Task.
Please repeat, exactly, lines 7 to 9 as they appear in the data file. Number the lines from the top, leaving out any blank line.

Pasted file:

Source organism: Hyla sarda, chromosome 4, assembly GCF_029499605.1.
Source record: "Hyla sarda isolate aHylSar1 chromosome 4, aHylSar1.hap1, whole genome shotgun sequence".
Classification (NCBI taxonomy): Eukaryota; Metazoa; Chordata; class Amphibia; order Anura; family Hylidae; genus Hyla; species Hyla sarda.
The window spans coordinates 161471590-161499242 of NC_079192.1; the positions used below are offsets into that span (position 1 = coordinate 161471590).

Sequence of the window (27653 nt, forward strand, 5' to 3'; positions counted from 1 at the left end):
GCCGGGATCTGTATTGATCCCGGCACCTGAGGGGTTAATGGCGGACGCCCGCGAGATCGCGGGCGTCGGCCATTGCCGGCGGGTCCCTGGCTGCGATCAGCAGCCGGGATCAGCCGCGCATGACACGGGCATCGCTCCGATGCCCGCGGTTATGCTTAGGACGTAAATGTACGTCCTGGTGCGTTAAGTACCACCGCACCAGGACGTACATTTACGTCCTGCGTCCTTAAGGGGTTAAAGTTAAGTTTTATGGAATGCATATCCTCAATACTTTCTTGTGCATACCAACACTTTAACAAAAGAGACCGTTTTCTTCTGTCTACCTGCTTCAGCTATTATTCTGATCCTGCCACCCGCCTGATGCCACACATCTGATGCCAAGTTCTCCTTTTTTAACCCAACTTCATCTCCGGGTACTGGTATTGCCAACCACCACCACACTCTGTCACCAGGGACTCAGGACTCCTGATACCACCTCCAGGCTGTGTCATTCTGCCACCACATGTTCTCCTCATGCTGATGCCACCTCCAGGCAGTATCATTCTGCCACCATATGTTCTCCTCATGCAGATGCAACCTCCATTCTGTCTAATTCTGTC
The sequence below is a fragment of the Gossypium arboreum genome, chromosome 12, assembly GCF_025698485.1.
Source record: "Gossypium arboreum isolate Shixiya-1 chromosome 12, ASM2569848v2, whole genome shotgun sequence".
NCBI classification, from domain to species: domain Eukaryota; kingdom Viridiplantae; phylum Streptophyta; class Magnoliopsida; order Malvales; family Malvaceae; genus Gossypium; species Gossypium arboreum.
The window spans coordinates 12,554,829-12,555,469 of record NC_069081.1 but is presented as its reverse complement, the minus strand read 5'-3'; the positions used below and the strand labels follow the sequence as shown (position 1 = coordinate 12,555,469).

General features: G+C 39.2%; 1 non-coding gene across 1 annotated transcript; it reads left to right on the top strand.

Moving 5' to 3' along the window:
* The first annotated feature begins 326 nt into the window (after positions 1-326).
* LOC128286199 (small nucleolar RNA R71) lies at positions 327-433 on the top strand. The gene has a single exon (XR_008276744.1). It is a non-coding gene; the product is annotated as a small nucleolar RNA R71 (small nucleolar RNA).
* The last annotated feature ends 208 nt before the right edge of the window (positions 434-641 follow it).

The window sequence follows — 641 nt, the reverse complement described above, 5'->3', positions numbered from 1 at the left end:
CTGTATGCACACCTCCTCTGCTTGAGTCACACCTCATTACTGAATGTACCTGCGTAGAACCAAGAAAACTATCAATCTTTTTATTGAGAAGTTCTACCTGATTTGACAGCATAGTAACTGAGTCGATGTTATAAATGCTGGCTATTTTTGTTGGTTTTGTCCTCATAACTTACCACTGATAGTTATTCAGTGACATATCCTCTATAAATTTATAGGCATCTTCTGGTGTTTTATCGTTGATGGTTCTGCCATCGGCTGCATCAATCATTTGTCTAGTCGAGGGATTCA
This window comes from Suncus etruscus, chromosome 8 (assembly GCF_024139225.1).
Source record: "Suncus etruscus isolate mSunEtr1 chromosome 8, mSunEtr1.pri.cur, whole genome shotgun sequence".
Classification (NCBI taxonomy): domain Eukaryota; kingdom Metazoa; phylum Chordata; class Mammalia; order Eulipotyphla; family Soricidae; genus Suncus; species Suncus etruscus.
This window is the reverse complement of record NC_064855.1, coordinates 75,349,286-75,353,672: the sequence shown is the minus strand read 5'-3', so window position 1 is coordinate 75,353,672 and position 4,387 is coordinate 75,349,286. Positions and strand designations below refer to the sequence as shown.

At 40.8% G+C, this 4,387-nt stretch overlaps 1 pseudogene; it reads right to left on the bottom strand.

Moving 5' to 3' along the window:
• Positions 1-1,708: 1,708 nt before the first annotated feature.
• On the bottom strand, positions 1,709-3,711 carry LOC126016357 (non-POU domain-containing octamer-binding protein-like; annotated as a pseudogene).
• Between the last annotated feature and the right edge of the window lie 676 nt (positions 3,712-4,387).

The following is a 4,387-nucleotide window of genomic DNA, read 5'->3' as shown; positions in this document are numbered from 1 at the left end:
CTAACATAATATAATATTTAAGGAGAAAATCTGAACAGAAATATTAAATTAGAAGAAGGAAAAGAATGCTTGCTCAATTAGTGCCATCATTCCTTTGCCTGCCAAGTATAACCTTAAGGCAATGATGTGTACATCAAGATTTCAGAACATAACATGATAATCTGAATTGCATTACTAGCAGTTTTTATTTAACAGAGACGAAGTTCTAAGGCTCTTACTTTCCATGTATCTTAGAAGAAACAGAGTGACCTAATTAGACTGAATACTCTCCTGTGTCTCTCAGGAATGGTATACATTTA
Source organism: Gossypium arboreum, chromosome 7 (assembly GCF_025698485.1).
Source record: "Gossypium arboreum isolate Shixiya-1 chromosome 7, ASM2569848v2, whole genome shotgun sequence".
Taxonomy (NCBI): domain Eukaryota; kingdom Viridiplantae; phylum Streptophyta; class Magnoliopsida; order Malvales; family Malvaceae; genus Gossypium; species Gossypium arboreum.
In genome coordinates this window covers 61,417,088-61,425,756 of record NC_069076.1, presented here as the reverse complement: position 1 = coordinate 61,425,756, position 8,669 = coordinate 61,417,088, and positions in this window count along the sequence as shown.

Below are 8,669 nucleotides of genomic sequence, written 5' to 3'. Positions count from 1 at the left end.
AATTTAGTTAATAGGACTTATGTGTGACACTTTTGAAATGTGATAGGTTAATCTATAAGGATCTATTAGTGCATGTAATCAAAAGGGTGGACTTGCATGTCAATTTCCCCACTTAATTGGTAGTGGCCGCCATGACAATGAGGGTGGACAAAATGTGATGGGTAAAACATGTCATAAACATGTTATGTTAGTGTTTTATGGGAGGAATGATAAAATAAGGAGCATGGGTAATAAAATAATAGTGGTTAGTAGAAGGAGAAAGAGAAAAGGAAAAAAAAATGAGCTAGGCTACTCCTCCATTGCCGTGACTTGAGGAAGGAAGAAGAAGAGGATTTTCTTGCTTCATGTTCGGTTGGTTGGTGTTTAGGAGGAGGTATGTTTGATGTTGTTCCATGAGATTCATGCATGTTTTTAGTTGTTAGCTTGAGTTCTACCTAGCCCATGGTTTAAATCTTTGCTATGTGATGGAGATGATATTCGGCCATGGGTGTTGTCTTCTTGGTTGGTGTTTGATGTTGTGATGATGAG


The sequence below is a fragment of the Gossypium arboreum genome, chromosome 12, assembly GCF_025698485.1.
Source record: "Gossypium arboreum isolate Shixiya-1 chromosome 12, ASM2569848v2, whole genome shotgun sequence".
NCBI classification, from domain to species: domain Eukaryota; kingdom Viridiplantae; phylum Streptophyta; class Magnoliopsida; order Malvales; family Malvaceae; genus Gossypium; species Gossypium arboreum.